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Ethiopia: የህወሓቶች ገበና ሲጋለጥ፤ እንደ ወራሪ ጦር የዘረፉት መሬት፣ እንደ ጠላት የትም የበተኑት ገንዘብ! (አፈትልኮ የወጣ ሰነድ) December 4, 2018

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የህወሓት ዘረፋና የመሬት ወረራ የተጀመረው ገና በትግል ላይ ሳለ ነው። በትግል ወቅት በቁጥጥሩ (ምርኮ) ስር የወደቁ ማናቸውንም ዓይነት ንብረትን የመውረስና ወደ ትግራይ ክልል ሰብስቦ የመውሰድ አባዜ ነበረው። ነገር ግን በዚህ መልኩ ተዘርፎ የሚወሰድ ሃብትና ንብረት ለህወሓቶች በቂ ወይም አጥጋቢ ሆኖ ባለመገኘቱ ከቁሳዊ ሃብት ይልቅ የከተማና ለም የሆኑ የእርሻ መሬቶችን መዝረፍ ጀመረ። የመሬትን ዘላቂ ጥቅምና አዋጭነት የተረዱት ህወሓቶች በ1984 መጀመያ አካባቢ በሰሜን ጎንደርና ወሎ ያሉ ለም የእርሻ መሬቶች ያሉበት ሁመራና ራያ በትግራይ ክልል ስር እንዲጠቃለል አደረጉ።

በመቀጠል በደርግ መንግስት ስር ይተዳደሩ የነበሩ የሜካናይዝድ የእርሻ መሬቶችን፣ ማሽኖችን፣ የባንክ ገንዘቦችን፣ በአጠቃላይ በወቅቱ በመንግስት ቁጥጥር የነበሩ ንብረቶችን “በኢንዳውመነት” ስም እንዲመዘገብ አደረጉ። በመቀጠል በተለያዩ የሀገሪቱ ክልሎች የሚገኙ የእርሻ መሬቶችን በኢንቨስትመንት ስም ተቆጣጠሩ። በዚህ መሰረት በጋምቤላንና አፋር ሙሉ በሙሉ በሚባል ደረጃ፣ አብዛኛው የቤንሻንጉል-ጉሙዝ የእርሻ እና የከተማ መሬቶች፣ በደቡብ ኦሞ የመንግስት እርሻ ቦታዎች፣ የሆቴል እና የመኖሪያ ቦታዎች፣ በመተማና ጎጃም እርሻ ልማቶች፣ እንዲሁም በአዲስ አበባ እና ዙሪያዋ የሚገኙ ጥሩ የኢንቨስትምት እና የማዕድን ቦታዎችን ያለ ተቀናቃኝ በበላይነት ተቆጣጥረዋል።

በዚህ ተግባር የተሰማሩት ሰዎች የአንድ መንደር ተወላጅ የሆኑ የህወሓት አባላት ናቸው። እነዚህ መንደርተኞች በድብቅ መሬት እንዲወስዱ የተደረገው በወቅቱ የሀገሪቱ ጠቅላይ ሚኒስተር በነበሩት በአቶ መለስ ዜናዊ ትዕዛዝ ነው። አሁንም እየዘረፉና ሃብቱን እያሸሹ ያሉት እነዚህ ሰዎች ናቸው። ይህን ለማረጋገጥ በኢትዮጵያ ልማት ባንክ አማካኝነት ከዋናው መስሪያ ቤት እስከ ቅርንጫፍ የተሠጡ ብድሮችን፣ እንዲሁም በብድር ማስታመሚያና ማገገሚያ ክፍሎች ያሉት ፕሮጀክቶች የእነማን እንደሆኑ በመመርመር እውነታውን መገንዘብ ይቻላል፡፡

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Africa Rising Debt: Irresponsible spenders, corruption, the looting machine and illicit financial outflows May 23, 2018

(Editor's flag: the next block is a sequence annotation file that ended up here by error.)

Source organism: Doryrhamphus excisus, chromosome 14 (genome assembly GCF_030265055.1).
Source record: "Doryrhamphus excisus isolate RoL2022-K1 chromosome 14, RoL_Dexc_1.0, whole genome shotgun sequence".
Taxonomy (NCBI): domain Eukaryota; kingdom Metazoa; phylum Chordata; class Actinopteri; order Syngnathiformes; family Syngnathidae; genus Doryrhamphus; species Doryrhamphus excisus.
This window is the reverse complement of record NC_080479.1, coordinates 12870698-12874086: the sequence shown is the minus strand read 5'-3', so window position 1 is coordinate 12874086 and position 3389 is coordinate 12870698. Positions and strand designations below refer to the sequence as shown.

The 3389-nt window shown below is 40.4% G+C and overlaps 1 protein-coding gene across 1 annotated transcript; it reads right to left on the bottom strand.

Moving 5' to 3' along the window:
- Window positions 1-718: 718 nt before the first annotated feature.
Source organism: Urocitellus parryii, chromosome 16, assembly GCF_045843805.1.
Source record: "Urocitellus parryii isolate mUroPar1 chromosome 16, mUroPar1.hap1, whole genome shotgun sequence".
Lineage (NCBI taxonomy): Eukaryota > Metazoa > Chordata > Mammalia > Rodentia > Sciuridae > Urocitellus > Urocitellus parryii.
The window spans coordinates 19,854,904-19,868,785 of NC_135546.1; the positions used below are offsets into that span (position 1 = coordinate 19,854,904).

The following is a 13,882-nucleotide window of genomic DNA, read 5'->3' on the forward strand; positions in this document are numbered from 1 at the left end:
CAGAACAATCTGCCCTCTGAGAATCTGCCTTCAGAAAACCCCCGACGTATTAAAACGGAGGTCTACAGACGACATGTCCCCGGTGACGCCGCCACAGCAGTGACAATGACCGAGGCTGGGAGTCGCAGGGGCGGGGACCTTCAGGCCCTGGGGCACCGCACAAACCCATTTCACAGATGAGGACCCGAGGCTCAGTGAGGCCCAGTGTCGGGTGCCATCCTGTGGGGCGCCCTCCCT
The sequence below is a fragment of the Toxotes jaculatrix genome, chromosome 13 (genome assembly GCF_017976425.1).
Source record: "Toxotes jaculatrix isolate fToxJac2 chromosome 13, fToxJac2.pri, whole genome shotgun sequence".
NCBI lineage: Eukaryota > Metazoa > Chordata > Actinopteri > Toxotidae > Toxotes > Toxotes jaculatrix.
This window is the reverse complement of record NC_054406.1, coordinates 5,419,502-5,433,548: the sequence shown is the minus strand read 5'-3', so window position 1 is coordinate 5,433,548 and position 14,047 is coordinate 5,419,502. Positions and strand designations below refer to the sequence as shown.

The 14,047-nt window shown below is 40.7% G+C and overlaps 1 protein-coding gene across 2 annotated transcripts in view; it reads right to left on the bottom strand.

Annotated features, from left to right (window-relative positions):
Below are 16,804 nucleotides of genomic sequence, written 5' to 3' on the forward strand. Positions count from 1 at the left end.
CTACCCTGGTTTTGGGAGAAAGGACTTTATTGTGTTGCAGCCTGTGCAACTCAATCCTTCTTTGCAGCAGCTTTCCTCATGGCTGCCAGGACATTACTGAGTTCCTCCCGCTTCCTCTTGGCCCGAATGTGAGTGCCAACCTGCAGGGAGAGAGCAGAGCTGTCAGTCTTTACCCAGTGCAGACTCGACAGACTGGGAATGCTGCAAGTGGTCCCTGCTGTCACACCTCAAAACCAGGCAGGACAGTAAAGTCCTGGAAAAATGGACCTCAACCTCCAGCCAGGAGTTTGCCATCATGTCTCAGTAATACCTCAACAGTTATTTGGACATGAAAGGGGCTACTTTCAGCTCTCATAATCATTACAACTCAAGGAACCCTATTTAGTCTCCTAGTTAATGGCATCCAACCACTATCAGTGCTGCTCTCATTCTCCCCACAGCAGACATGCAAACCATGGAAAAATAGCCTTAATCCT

Posted by OromianEconomist in Uncategorized.
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Odaa OromoooromianeconomistThe TPLF Corruption network

A study of 39 African countries from 1970 to 2010 found that for every dollar borrowed, up to 63 cents left the continent within five years. The money is often siphoned out as private assets, suggests Léonce Ndikumana, one of the researchers, based at the University of Massachusetts, Amherst. Some banks seem more interested in juicy fees than good governance.
China’s involvement in Africa has made it harder to assess the situation. Countries such as Zambia and Congo-Brazzaville have taken out opaque loans from Chinese companies. Angola has borrowed more than $19bn from China since 2004, mostly secured against oil. Such loans often have built-in clauses to review repayments as prices fluctuate, says Deborah Brautigam of the China-Africa Research Initiative at Johns Hopkins University. But there is little precedent for restructuring Chinese loans. Nor is China a full member of the Paris Club, which co-ordinates the actions of creditors when things go wrong.